It is clear that campaigning for a free school can be all-consuming. But Mr Moat's wife Catherine, 45, says the family is right behind him: "The children are getting intrigued by it. They are talking about the school that dad is setting up," she says. "It does take some time, but if you are interested in your children's education you are going to want to spend the time."
Mr Moat admits that for most working parents it would be a daunting task, andthat he is lucky in being able to juggle his freelance work with the demands of the campaign: "I am enjoying it, and if I didn't have it there would be a huge hole. It has been uppermost in my mind, but it has also been very interesting." He adds, "I am not ashamed to say that this is to an extent self-motivated, but I like the idea that other people will benefit," he adds. "While you want your own school, you don't want to trample over other people to get it. We want to do right by our own children, but we don't want to do it in a way that adversely affects others. I don't want to be in a position where people are saying, 'You're all right, Jack.'"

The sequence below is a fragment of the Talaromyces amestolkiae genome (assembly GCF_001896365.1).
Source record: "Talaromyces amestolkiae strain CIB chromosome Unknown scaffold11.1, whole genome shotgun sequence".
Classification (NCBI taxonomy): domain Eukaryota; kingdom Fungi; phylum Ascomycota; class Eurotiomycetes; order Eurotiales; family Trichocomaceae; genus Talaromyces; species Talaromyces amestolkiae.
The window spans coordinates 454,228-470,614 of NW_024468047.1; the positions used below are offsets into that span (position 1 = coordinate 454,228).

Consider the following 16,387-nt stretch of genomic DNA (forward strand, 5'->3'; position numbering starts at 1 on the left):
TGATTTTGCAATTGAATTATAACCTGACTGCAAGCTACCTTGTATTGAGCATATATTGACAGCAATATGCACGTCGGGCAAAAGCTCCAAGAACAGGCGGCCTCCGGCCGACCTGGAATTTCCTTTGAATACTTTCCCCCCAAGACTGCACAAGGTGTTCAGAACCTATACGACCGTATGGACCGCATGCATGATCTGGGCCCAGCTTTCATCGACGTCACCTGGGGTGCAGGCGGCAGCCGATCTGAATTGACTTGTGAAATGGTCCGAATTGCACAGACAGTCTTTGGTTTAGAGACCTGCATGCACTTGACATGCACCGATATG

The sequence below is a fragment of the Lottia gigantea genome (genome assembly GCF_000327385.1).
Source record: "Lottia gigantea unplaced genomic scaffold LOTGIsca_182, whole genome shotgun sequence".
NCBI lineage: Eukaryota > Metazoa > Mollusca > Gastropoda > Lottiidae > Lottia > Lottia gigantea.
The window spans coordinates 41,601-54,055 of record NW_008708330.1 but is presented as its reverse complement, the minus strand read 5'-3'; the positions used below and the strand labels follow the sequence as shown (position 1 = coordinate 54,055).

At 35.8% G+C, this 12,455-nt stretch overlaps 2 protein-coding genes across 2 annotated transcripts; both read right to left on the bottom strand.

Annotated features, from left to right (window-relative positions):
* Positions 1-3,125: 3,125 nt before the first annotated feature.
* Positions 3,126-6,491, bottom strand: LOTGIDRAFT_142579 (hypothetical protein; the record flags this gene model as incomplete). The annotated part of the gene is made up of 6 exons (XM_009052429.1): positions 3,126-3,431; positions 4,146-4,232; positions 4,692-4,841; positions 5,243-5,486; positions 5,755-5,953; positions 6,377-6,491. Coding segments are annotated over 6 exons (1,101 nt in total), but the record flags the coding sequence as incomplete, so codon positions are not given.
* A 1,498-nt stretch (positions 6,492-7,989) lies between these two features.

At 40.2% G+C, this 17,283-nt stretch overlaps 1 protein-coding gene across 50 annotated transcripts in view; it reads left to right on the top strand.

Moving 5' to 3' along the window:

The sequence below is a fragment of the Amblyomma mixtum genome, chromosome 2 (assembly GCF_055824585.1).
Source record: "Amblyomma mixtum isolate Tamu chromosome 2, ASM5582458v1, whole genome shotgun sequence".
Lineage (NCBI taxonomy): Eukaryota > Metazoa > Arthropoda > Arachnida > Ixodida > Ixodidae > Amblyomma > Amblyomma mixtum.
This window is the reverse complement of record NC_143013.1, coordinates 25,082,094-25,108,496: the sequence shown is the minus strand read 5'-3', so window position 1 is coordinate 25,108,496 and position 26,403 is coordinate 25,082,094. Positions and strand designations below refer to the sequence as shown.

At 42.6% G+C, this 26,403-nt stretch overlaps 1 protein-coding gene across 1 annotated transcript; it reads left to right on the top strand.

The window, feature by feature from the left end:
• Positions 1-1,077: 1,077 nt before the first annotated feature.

The ethos behind the York free school will be one of smallness and pastoral care. To begin with there will be 40 children, in two classes of 20, so that after five years the school will have reached a capacity of 200 – a size that will allow the staff to know all their pupils by name. The school will be staffed by two full-time teachers and a teaching head, spread across all the subjects. It will be "academically ambitious" though "not an exam factory", and there will be an emphasis on vocational studies able to meet the demands of a changing workplace.
The money to renovate the premises will come from a £50m diverted fund of central Government money. Each child will receive roughly the same per-pupil premium (of about £4,100 per academic year) as is given to children at other local schools, according to the Department of Education.